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Retinitis pigmentosa
 

Retinitis pigmentosa

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    Retinitis pigmentosa Retinitis pigmentosa Presentation Transcript

    • DEPARTMENT OF OPHTHALMOLOGYDEPARTMENT OF OPHTHALMOLOGY SINDH GOVT.QATAR HOSPITALSINDH GOVT.QATAR HOSPITAL DR MARIAM KASHIFDR MARIAM KASHIF POST GRADUATE STUDENT(MCPS)POST GRADUATE STUDENT(MCPS) DR JAMEEL AHMED BURNEYDR JAMEEL AHMED BURNEY SUPERVISOR/HEAD OF DEPARTMENTSUPERVISOR/HEAD OF DEPARTMENT
    • CaseCase 20 year old boy presented with complaint20 year old boy presented with complaint  Gradual decrease in night vision - 6Gradual decrease in night vision - 6 monthsmonths
    • HistoryHistory  Presented with a slow and gradualPresented with a slow and gradual decrease in vision after darkdecrease in vision after dark  Problem increased for past 1 monthsProblem increased for past 1 months  No associated headache ,ocular pain,No associated headache ,ocular pain, fever or vomitingfever or vomiting
    • Past HistoryPast History  No history of traumaNo history of trauma  No history of any prolong illnessNo history of any prolong illness  No history of diabetes, hypertension or anyNo history of diabetes, hypertension or any other systemic disease.other systemic disease.  No drug history or any known drugNo drug history or any known drug allergiesallergies
    • Family HistoryFamily History  Lives with parents and two youngerLives with parents and two younger brothers, all healthybrothers, all healthy  Positive family history of night blindness inPositive family history of night blindness in maternal grandfathermaternal grandfather
    • Provisional DiagnosisProvisional Diagnosis Night BlindnessNight Blindness (Nyctalopia)(Nyctalopia)
    • Differential DiagnosisDifferential Diagnosis  CataractCataract  Night Blindness (Vitamin A deficiency)Night Blindness (Vitamin A deficiency)  Chronic simple GlaucomaChronic simple Glaucoma  High myopiaHigh myopia  Stationary night blindnessStationary night blindness  Retinitis PigmentosaRetinitis Pigmentosa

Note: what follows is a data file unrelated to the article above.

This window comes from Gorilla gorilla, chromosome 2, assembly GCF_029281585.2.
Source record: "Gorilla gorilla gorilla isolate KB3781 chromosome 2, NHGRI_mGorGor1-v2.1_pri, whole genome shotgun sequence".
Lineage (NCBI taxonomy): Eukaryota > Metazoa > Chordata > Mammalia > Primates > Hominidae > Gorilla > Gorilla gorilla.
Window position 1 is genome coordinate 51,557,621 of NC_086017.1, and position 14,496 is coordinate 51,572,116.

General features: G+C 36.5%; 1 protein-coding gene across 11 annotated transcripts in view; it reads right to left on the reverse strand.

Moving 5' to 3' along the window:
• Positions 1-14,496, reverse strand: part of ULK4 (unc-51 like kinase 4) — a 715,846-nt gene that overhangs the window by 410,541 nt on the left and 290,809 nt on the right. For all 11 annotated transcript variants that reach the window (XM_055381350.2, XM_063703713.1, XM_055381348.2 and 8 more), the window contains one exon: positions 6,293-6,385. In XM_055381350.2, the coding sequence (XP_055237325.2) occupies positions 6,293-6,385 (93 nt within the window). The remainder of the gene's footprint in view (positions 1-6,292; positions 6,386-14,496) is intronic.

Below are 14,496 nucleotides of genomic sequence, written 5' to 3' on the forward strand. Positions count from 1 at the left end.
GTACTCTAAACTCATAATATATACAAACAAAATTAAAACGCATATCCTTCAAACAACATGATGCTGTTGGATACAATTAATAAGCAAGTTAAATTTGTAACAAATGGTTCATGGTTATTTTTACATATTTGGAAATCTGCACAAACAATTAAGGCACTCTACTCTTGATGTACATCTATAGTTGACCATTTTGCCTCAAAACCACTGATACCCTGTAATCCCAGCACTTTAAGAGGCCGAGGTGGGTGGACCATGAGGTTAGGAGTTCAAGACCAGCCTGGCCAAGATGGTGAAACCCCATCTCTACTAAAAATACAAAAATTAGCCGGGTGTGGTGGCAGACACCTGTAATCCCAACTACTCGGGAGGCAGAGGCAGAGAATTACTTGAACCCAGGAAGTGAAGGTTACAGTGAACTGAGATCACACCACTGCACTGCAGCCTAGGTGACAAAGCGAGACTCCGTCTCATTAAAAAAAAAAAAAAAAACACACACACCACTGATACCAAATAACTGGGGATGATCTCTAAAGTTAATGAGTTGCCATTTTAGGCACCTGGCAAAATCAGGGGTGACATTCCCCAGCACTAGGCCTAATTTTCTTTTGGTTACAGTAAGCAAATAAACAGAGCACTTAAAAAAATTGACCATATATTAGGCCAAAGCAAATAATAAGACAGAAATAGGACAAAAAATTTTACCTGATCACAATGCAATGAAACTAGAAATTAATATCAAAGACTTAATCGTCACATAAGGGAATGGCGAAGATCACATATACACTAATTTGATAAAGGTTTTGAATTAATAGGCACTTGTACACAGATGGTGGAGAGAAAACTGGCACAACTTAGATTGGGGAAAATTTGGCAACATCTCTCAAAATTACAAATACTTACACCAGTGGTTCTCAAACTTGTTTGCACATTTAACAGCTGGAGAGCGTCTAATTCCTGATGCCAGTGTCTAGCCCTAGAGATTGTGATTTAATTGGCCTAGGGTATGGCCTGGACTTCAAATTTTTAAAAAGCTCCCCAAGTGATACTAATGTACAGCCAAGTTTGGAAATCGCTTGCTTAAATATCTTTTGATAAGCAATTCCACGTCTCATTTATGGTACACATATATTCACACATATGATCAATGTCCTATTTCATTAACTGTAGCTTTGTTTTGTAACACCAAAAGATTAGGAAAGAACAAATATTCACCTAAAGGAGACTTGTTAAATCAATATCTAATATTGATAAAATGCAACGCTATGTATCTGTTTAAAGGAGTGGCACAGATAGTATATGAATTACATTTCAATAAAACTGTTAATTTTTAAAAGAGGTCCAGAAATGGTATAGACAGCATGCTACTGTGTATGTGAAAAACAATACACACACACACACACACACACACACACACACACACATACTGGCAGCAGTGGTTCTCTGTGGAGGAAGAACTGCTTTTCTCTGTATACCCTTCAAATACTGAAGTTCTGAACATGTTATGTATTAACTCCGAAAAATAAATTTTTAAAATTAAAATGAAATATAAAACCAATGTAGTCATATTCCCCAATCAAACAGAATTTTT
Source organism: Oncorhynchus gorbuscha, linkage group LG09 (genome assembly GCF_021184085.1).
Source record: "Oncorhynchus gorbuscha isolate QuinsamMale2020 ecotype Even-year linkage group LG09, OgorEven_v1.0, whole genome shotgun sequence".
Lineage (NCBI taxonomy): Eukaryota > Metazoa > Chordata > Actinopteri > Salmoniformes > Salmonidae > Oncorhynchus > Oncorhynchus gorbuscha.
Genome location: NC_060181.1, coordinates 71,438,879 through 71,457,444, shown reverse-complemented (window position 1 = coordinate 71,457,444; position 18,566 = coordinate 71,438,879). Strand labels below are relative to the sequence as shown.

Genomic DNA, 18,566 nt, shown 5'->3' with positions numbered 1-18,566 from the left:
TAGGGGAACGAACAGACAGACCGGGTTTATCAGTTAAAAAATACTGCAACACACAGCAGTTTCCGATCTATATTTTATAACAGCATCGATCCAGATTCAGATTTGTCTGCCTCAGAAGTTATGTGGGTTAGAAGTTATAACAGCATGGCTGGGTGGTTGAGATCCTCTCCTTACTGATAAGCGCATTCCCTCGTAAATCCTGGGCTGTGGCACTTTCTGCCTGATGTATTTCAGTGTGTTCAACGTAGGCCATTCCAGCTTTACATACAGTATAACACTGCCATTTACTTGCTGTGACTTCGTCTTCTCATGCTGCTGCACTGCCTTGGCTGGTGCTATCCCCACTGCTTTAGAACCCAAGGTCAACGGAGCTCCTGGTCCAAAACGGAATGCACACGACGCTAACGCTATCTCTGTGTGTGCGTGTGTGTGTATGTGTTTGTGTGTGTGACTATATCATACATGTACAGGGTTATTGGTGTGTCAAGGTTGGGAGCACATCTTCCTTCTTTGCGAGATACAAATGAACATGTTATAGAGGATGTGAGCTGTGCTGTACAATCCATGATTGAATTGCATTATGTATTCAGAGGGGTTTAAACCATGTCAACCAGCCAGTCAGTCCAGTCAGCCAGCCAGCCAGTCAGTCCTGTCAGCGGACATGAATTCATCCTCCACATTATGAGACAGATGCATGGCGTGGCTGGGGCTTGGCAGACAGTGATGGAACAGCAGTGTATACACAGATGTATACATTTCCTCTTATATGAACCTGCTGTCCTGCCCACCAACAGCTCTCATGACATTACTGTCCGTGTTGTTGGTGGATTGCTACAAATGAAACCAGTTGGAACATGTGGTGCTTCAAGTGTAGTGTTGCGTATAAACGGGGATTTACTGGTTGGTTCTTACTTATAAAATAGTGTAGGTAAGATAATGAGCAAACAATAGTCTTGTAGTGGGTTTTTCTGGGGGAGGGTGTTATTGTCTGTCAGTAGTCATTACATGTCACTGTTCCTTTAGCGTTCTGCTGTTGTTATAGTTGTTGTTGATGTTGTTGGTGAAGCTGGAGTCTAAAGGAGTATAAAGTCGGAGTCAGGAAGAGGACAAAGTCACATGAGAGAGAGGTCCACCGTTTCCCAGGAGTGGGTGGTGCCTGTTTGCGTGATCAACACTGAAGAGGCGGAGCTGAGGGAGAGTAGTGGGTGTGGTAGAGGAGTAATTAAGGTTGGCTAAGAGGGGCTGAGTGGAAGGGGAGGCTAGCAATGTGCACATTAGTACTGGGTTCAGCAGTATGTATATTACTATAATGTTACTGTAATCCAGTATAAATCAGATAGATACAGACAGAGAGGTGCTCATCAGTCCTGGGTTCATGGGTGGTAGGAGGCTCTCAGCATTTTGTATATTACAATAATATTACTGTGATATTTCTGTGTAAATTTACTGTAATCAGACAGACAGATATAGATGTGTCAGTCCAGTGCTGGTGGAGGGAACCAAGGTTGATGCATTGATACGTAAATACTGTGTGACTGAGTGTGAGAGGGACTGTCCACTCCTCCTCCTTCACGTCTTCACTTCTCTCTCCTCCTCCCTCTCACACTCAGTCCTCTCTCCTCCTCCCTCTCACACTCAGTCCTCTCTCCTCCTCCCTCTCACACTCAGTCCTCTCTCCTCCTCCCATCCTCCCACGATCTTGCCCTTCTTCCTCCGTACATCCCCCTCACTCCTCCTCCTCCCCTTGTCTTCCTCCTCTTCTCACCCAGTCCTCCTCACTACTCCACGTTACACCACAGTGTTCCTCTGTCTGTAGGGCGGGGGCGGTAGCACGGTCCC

• ExaminationExamination  Well oriented young manWell oriented young man Vitals:Vitals:  Blood pressure 110/80 mmhgBlood pressure 110/80 mmhg  Pulse 80/min,Pulse 80/min,  Temp 98 degree.Temp 98 degree.  Systemic examination was normalSystemic examination was normal
    • ExaminationExamination RIGHT EYERIGHT EYE LEFT EYELEFT EYE VISIONVISION 6/66/6 6/66/6 OCULAROCULAR MOTILITYMOTILITY NORMALNORMAL NORMALNORMAL PUPILLLARYPUPILLLARY REACTIONREACTION NORMALNORMAL NORMALNORMAL
    • ExaminationExamination RIGHT EYERIGHT EYE LEFT EYELEFT EYE IOPIOP 1212 1010 CONJUNCTIVACONJUNCTIVA NORMALNORMAL NORMALNORMAL CORNEACORNEA CLEARCLEAR CLEARCLEAR ANTERIORANTERIOR CHAMBERCHAMBER NORMALNORMAL NORMALNORMAL LENSLENS NORMALNORMAL NORMALNORMAL
    • FundoscopyFundoscopy Was done after dilating the pupilWas done after dilating the pupil Revealed:Revealed:  Bone-spicule pigmentary changes in theBone-spicule pigmentary changes in the peripheryperiphery  Pale optic discPale optic disc  Macula healthyMacula healthy
    • DiagnosisDiagnosis RETINITIS PIGMENTOSA (RP)RETINITIS PIGMENTOSA (RP) • HistoryHistory • Bone-spicule pigmentBone-spicule pigment • Waxy pale optic discWaxy pale optic disc
    • FundusFundus NORMAL FUNDUSNORMAL FUNDUS RETINITISRETINITIS PIGMENTOSAPIGMENTOSA
    • Retinitis pigmentosa (RP) defines a group of hereditary retinal dystrophies initially and predominantly affecting the rod photoreceptor cells with subsequent degeneration of cones Most common hereditary fundus dystrophy Retinitis PigmentosaRetinitis Pigmentosa
    • Inheritance patternInheritance pattern Autosomal recessive - most common type of RP. The chance of having this condition is higher if the parents are related (for example, cousins).
    • Inheritance patternInheritance pattern  Autosomal dominant - in this form of RP, only one parent has the gene, and is usually affected by the disease as well. Each child has a 50 per cent chance of inheriting this gene and developing RP.
    • Inheritance patternInheritance pattern X Linked. If the father is affected, all sons will be unaffected and all daughters will be carriers. If the mother is the carrier, 1 in 2 sons will be affected and 1 in 2 daughters will be carriers.